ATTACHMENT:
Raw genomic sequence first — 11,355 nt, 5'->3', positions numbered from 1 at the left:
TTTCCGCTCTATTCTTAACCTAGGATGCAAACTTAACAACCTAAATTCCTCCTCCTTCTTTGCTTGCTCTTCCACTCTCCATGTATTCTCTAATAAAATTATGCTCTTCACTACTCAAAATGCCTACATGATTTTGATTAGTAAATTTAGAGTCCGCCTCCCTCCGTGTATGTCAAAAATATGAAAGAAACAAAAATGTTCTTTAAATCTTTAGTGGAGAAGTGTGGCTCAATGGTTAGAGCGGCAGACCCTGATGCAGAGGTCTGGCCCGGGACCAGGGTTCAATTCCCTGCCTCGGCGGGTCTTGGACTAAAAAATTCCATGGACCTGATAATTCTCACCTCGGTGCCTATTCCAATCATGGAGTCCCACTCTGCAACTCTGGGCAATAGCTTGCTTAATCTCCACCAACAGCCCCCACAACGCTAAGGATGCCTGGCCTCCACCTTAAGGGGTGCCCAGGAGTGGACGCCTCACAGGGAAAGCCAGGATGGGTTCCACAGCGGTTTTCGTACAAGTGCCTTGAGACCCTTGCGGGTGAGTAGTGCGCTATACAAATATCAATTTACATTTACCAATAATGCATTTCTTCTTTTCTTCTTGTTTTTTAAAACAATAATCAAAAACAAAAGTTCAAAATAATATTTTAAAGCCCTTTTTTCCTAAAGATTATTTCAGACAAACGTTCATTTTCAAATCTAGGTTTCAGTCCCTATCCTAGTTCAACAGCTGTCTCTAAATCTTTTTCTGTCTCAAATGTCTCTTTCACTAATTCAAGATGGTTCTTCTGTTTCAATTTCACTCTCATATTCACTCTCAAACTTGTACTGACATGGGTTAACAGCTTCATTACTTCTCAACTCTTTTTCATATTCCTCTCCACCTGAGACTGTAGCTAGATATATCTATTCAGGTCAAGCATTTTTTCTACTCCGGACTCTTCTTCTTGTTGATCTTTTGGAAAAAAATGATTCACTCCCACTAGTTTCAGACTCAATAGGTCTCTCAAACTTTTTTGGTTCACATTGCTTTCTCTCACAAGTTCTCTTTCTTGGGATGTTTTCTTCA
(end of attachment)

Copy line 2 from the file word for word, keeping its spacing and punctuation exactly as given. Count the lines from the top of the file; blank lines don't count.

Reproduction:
TTTCCGCTCTATTCTTAACCTAGGATGCAAACTTAACAACCTAAATTCCTCCTCCTTCTTTGCTTGCTCTTCCACTCTCCATGTATTCTCTAATAAAATTATGCTCTTCACTACTCAAAATGCCTACATGATTTTGATTAGTAAATTTAGAGTCCGCCTCCCTCCGTGTATGTCAAAAATATGAAAGAAACAAAAATGTTCTTTAAATCTTTAGTGGAGAAGTGTGGCTCAATGGTTAGAGCGGCAGACCCTGATGCAGAGGTCTGGCCCGGGACCAGGGTTCAATTCCCTGCCTCGGCGGGTCTTGGACTAAAAAATTCCATGGACCTGATAATTCTCACCTCGGTGCCTATTCCAATCATGGAGTCCCACTCTGCAACTCTGGGCAATAGCTTGCTTAATCTCCACCAACAGCCCCCACAACGCTAAGGATGCCTGGCCTCCACCTTAAGGGGTGCCCAGGAGTGGACGCCTCACAGGGAAAGCCAGGATGGGTTCCACAGCGGTTTTCGTACAAGTGCCTTGAGACCCTTGCGGGTGAGTAGTGCGCTATACAAATATCAATTTACATTTACCAATAATGCATTTCTTCTTTTCTTCTTGTTTTTTAAAACAATAATCAAAAACAAAAGTTCAAAATAATATTTTAAAGCCCTTTTTTCCTAAAGATTATTTCAGACAAACGTTCATTTTCAAATCTAGGTTTCAGTCCCTATCCTAGTTCAACAGCTGTCTCTAAATCTTTTTCTGTCTCAAATGTCTCTTTCACTAATTCAAGATGGTTCTTCTGTTTCAATTTCACTCTCATATTCACTCTCAAACTTGTACTGACATGGGTTAACAGCTTCATTACTTCTCAACTCTTTTTCATATTCCTCTCCACCTGAGACTGTAGCTAGATATATCTATTCAGGTCAAGCATTTTTTCTACTCCGGACTCTTCTTCTTGTTGATCTTTTGGAAAAAAATGATTCACTCCCACTAGTTTCAGACTCAATAGGTCTCTCAAACTTTTTTGGTTCACATTGCTTTCTCTCACAAGTTCTCTTTCTTGGGATGTTTTCTTCA